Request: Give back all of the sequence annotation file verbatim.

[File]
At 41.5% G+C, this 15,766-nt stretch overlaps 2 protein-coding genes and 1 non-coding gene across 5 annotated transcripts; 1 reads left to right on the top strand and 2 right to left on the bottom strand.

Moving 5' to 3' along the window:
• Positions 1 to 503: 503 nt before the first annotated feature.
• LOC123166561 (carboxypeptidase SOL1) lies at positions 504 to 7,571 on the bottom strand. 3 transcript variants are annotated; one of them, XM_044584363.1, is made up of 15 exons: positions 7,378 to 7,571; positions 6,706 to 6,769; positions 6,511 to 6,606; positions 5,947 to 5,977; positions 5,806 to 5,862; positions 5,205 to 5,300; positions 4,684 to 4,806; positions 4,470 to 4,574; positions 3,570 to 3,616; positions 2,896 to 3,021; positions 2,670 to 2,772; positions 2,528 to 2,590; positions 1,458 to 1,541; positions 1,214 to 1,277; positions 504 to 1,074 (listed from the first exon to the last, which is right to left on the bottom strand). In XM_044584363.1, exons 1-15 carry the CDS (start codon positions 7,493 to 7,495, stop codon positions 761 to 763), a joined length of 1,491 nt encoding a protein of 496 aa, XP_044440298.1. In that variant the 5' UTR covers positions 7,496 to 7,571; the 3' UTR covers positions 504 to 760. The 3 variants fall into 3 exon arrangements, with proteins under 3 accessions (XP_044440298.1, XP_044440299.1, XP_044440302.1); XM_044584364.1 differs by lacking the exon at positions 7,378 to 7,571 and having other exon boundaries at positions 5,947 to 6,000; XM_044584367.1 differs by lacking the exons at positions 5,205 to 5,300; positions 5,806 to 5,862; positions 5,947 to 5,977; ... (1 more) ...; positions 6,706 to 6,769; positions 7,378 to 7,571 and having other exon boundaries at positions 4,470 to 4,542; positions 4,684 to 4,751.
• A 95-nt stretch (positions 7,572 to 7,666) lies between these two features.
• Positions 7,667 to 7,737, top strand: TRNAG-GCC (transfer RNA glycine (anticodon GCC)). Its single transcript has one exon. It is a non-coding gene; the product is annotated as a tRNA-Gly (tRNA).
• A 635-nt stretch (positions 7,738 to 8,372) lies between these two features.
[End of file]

At 41.5% G+C, this 15,766-nt stretch overlaps 2 protein-coding genes and 1 non-coding gene across 5 annotated transcripts; 1 reads left to right on the top strand and 2 right to left on the bottom strand.

Moving 5' to 3' along the window:
• Positions 1 to 503: 503 nt before the first annotated feature.
• LOC123166561 (carboxypeptidase SOL1) lies at positions 504 to 7,571 on the bottom strand. 3 transcript variants are annotated; one of them, XM_044584363.1, is made up of 15 exons: positions 7,378 to 7,571; positions 6,706 to 6,769; positions 6,511 to 6,606; positions 5,947 to 5,977; positions 5,806 to 5,862; positions 5,205 to 5,300; positions 4,684 to 4,806; positions 4,470 to 4,574; positions 3,570 to 3,616; positions 2,896 to 3,021; positions 2,670 to 2,772; positions 2,528 to 2,590; positions 1,458 to 1,541; positions 1,214 to 1,277; positions 504 to 1,074 (listed from the first exon to the last, which is right to left on the bottom strand). In XM_044584363.1, exons 1-15 carry the CDS (start codon positions 7,493 to 7,495, stop codon positions 761 to 763), a joined length of 1,491 nt encoding a protein of 496 aa, XP_044440298.1. In that variant the 5' UTR covers positions 7,496 to 7,571; the 3' UTR covers positions 504 to 760. The 3 variants fall into 3 exon arrangements, with proteins under 3 accessions (XP_044440298.1, XP_044440299.1, XP_044440302.1); XM_044584364.1 differs by lacking the exon at positions 7,378 to 7,571 and having other exon boundaries at positions 5,947 to 6,000; XM_044584367.1 differs by lacking the exons at positions 5,205 to 5,300; positions 5,806 to 5,862; positions 5,947 to 5,977; ... (1 more) ...; positions 6,706 to 6,769; positions 7,378 to 7,571 and having other exon boundaries at positions 4,470 to 4,542; positions 4,684 to 4,751.
• A 95-nt stretch (positions 7,572 to 7,666) lies between these two features.
• Positions 7,667 to 7,737, top strand: TRNAG-GCC (transfer RNA glycine (anticodon GCC)). Its single transcript has one exon. It is a non-coding gene; the product is annotated as a tRNA-Gly (tRNA).
• A 635-nt stretch (positions 7,738 to 8,372) lies between these two features.